The left voted for this: Macron sips champagne with Dutch liberal leader and royalty as France burns

By John Cody
11 Min Read

Despite mass protests back home, scenes of extreme police violence, and a slew of critics pointing out France’s slide towards authoritarian rule, French President Emmanuel Macron was welcomed in the Netherlands with open arms this week — in fact, he was the toast of the town.

Macron, dressed in a fine tuxedo, unabashedly clinked champagne glasses with Dutch royalty and the country’s liberal political class in opulent palaces. The video of Macron offers quite the contrast to the proletariat “riff-raff” protesting in the streets and being clobbered by police. He seems to have fully embraced the “let them eat cake” attitude that has long defined his presidency.

Recently, a video featuring Macron sliding off a luxury watch in the middle of an interview went viral, which he followed up with high-profile visits to China and the Netherlands. Macron wearing luxury watches, drinking champagne, and saying recently he is “comfortable” being hated may lead some to think these are all gaffes. In fact, much of it seems orchestrated. It has echoes of the “Dark Brandon” meme that the White House reportedly embraced. Certainly, Macron’s foreign visits are a pivot away from domestic trouble — a common move for politicians across the world.

Macron is trying to present himself as the strong leader who gets stuff done — with or without democracy. He flexes in luxury watches because he’s the boss cleaning up the mess, and if a few heads get cracked in, well, another glass of champagne is in order. Who is going to stop him? Certainly not his technocrats across the EU. He knows that as long as he embraces the “right” position on immigration and LGBT rights, he will remain firmly in the camp of Brussels and the media establishment, which gives him the cover he needs.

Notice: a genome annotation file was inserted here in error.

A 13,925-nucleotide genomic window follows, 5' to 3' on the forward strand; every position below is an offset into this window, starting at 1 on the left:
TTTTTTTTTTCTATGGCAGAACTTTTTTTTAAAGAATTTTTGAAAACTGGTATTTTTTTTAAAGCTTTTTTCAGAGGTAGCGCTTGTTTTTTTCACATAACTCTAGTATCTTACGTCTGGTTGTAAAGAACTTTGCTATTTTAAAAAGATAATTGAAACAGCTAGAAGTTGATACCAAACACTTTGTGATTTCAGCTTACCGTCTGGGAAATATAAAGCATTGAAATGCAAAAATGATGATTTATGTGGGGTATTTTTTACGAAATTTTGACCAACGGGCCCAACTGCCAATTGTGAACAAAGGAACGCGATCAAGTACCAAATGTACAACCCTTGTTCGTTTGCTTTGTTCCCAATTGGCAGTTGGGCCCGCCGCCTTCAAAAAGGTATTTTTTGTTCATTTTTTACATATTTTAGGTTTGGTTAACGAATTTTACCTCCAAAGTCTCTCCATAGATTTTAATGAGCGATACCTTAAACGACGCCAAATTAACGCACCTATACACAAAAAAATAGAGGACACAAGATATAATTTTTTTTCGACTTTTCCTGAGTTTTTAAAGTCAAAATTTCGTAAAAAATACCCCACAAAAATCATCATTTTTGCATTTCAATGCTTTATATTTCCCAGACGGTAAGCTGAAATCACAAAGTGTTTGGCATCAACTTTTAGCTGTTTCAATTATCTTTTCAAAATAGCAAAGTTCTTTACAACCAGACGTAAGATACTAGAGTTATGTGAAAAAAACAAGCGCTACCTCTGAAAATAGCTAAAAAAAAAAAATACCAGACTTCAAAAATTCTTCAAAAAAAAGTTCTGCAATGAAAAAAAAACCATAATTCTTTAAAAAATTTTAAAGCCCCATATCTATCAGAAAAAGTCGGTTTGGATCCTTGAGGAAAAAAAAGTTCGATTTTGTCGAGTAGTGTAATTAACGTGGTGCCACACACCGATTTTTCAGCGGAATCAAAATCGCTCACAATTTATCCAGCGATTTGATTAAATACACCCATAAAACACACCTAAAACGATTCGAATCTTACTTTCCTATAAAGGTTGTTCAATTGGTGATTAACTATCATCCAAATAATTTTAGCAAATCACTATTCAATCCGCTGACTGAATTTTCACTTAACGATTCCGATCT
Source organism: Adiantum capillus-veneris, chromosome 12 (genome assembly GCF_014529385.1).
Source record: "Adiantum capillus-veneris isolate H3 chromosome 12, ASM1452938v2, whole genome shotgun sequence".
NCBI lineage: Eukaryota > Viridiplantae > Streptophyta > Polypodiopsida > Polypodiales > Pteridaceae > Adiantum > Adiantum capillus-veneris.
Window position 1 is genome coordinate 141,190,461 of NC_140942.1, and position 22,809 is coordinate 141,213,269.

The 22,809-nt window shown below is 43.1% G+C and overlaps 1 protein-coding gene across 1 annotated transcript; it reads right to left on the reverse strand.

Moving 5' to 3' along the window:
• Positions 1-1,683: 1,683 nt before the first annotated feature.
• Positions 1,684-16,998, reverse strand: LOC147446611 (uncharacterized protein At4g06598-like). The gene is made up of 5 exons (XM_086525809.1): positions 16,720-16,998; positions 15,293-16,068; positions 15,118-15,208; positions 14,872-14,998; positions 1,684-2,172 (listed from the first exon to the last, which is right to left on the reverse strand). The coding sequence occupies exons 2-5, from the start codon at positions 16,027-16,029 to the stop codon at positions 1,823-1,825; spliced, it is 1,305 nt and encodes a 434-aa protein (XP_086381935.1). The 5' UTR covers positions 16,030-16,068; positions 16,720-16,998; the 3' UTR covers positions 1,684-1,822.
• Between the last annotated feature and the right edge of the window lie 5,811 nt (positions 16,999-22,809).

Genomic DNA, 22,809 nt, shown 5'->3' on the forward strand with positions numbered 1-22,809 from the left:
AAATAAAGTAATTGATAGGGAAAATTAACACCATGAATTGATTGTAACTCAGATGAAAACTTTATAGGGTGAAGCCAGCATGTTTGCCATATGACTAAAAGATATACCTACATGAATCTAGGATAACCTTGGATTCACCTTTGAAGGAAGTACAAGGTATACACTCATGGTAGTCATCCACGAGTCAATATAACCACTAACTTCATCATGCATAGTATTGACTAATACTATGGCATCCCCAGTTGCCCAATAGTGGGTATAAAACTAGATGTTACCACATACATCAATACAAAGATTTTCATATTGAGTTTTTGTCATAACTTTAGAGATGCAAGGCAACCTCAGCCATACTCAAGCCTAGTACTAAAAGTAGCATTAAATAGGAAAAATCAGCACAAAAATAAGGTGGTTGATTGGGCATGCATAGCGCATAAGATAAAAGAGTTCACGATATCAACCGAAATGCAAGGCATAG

Despite all their constant talk about rule of law and “democracy,” the ruling EU political class appears entirely unconcerned with nearly weekly footage of dozens of protesters being beaten to a pulp. The likes of Dutch Prime Minister Mark Rutte, who greeted Macron warmly in the Netherlands, are not put off one bit that millions of French are protesting Macron’s move to effectively “cancel” democracy and institute a much-hated increase in the pension age from 62 to 64 without a single vote in parliament. Rutte is, by the way, the same leader who called for Hungary to be expelled from the European Union for “rule of law” violations and its stance on LGBT.

Is Macron right?